Cytokines Could Predict Risk of Side Effects From Immunotherapy
From - Diagnostic Testing & Emerging Technologies Blood-based cytokine markers may help identify cancer patients at greatest risk of developing side effects from immunotherapy treatment, according to… . . . read more
Blood-based cytokine markers may help identify cancer patients at greatest risk of developing side effects from immunotherapy treatment, according to a pilot study published Oct. 31 in the British Journal of Cancer. Patients with lower pretreatment cytokine levels experienced greater increases in immune-related adverse events (irAEs), as did patients with greater post-treatment increases in some cytokine levels. The authors say these findings suggest that underlying immune dysregulation may be associated with higher risk for irAEs.
“Identifying these cytokines and other biomarkers for the prediction and tracking of autoimmune toxicity could help us customize immunotherapy, tailor monitoring and increase patient safety, and possibly even expand the use of immunotherapy to populations that are currently excluded,” said senior author David Gerber, M.D., in a statement.
The need to identify patients at risk of AEs is great, given recent reports that side effects from certain immunotherapies may be more common than reported in the initial trials that led to the approval of these therapies. According to a study presented at the annual Palliative and Supportive Care in Oncology Symposium (Nov. 16-17; San Diego), analysis of real-world claims data from nearly 2,800 people with non-small cell lung cancer treated with immune checkpoint inhibitors experienced irAEs at rates substantially higher than in clinical trials.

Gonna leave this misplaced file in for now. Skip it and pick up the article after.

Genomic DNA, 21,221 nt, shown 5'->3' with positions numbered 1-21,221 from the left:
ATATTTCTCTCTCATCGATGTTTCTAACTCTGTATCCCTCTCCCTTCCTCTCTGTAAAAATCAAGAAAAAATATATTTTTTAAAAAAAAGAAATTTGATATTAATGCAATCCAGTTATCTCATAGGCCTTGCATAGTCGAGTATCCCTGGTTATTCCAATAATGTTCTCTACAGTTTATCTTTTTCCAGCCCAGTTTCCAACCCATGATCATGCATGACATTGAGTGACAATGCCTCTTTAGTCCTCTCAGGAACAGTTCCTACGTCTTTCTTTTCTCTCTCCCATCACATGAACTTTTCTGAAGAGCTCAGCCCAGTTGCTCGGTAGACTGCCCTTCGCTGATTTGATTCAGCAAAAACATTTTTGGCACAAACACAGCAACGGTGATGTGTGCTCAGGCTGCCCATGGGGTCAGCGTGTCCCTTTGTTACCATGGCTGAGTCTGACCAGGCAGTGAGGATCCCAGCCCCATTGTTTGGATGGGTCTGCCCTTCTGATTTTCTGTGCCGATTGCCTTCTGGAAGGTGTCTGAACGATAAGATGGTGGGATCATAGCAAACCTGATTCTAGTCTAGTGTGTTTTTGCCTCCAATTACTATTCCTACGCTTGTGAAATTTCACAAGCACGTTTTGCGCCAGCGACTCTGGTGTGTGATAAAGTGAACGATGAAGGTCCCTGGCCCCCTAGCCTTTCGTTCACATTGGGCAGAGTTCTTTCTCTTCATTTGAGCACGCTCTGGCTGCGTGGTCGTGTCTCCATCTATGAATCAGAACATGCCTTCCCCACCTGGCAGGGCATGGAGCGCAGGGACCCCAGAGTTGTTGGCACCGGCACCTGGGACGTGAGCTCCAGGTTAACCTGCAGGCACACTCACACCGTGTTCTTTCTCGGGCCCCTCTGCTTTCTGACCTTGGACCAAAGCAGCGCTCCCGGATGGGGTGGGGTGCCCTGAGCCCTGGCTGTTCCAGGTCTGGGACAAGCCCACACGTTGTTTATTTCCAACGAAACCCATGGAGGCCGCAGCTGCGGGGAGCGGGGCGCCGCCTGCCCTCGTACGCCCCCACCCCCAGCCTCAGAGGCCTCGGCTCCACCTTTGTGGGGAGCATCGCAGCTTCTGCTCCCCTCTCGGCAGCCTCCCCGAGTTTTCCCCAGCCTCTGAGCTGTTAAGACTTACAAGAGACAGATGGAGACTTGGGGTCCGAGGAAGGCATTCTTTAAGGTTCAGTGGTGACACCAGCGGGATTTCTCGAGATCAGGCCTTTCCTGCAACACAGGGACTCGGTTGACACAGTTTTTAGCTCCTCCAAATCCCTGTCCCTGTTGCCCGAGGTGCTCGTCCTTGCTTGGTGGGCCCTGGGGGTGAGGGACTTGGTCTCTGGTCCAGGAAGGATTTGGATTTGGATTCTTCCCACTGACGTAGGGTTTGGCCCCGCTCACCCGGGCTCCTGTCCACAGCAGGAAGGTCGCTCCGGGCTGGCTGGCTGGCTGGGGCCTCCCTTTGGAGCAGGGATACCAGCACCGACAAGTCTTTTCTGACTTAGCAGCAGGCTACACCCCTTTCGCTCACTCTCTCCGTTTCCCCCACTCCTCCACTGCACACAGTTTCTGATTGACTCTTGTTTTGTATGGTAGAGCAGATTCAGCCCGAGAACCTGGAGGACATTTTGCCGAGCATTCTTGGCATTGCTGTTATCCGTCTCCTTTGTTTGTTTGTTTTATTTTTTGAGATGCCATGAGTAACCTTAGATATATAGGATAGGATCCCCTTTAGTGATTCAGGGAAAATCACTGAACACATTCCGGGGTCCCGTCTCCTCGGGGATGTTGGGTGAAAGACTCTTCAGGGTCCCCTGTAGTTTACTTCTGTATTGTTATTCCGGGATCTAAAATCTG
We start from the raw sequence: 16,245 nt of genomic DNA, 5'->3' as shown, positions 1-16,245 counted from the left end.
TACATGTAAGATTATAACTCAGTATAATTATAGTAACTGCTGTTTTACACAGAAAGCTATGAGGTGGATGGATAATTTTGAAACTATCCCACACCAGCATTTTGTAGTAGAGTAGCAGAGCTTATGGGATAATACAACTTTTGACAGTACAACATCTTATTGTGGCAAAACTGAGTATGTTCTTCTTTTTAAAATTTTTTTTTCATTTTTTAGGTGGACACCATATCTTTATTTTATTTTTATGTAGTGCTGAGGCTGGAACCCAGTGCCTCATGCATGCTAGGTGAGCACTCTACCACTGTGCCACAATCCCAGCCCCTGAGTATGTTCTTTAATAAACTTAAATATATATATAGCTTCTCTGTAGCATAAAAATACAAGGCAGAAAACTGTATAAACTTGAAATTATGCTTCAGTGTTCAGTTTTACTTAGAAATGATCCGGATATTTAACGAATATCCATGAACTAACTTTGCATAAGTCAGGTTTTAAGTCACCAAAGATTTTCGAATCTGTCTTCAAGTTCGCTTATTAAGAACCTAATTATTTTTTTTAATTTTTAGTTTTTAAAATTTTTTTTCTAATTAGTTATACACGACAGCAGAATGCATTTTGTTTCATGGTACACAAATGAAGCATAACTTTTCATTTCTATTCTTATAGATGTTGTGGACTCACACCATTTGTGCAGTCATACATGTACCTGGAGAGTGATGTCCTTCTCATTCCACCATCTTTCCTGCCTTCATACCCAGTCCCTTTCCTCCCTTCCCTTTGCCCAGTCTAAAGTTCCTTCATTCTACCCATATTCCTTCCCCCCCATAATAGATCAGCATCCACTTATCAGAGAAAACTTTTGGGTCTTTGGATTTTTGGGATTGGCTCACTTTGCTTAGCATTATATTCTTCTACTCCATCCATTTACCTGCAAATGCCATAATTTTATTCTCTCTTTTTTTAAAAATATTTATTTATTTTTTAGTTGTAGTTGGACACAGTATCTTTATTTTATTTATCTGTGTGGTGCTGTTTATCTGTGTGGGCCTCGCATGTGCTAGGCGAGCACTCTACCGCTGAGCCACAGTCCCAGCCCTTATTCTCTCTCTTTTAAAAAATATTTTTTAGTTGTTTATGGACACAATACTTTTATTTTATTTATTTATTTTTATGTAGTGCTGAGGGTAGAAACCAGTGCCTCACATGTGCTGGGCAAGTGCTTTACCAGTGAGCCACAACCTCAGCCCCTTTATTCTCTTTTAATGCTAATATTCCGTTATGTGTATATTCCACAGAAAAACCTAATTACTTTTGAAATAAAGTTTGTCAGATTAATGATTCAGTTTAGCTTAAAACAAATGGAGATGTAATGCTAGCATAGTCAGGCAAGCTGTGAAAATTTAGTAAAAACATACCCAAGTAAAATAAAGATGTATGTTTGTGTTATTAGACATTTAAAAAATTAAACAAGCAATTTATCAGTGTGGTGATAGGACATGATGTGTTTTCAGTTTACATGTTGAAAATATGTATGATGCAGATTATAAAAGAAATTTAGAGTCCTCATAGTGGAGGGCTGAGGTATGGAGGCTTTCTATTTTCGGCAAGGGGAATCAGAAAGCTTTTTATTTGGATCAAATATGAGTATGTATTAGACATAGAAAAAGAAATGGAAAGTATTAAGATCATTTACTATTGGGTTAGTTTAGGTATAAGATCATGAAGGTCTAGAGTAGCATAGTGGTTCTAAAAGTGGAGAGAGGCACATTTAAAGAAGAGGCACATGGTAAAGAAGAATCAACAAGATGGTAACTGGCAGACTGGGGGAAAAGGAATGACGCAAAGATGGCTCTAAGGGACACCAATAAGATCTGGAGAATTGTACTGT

Estimates are that between 40 and 80% of cancer patients on immune checkpoint inhibitors develop immune-related adverse events (irAEs), some of which can be severe or permanent. Diagnosis is challenged by the fact that irAEs can occur at any point in therapy and lack a specific diagnostic test.
In the pilot study, 65 patients receiving immune checkpoint inhibitors and 13 healthy controls were evaluated for 40 cytokines, markers of systemic immune status. Blood samples were collected from cancer patients at baseline, after one treatment cycle (either 2 weeks or 3 weeks), and at 6 weeks. Two samples were collected from healthy controls approximately two to three weeks apart.
The researchers found that irAEs occurred in 35 percent of cases overall. Specifically, irAEs occurred in 34 percent of patients treated with anti-PD1/PDL1 therapy and in 60 percent of patients treated with a combination of anti-PD1/PDL1 and anti-CTLA4 therapy. An irAE also occurred in the single patient treated with anti-CTLA4 monotherapy.
Cytokine levels were stable over time among healthy controls and lower than those in cancer patients at baseline. Patients who developed irAEs had lower levels of
CXCL9, CXCL10, CXCL11 and CXCL19 at baseline and exhibited greater increases in CXCL9 and CXCL10 levels at post-treatment versus patients without irAEs.
“The incorporation of data from pre-treatment baseline and after 1 to 2 doses of checkpoint inhibitor therapy (before the onset of most irAEs) means that these or the related biomarkers could serve to guide patient management in real time,” write the authors led by Shaheen Khan, from University of Texas Southwestern Medical Center in Dallas.
The authors say that their next steps include a forthcoming multicenter clinical trial that will enroll 600 patients and include evaluations of 130 autoantibodies, genetic tests for genes associated with autoimmune and inflammatory diseases, and functional tests, including cytokines.
Takeaway: Cytokines may be effective as biomarkers for predicting the development of irAEs in cancer patients undergoing immunotherapy treatment.
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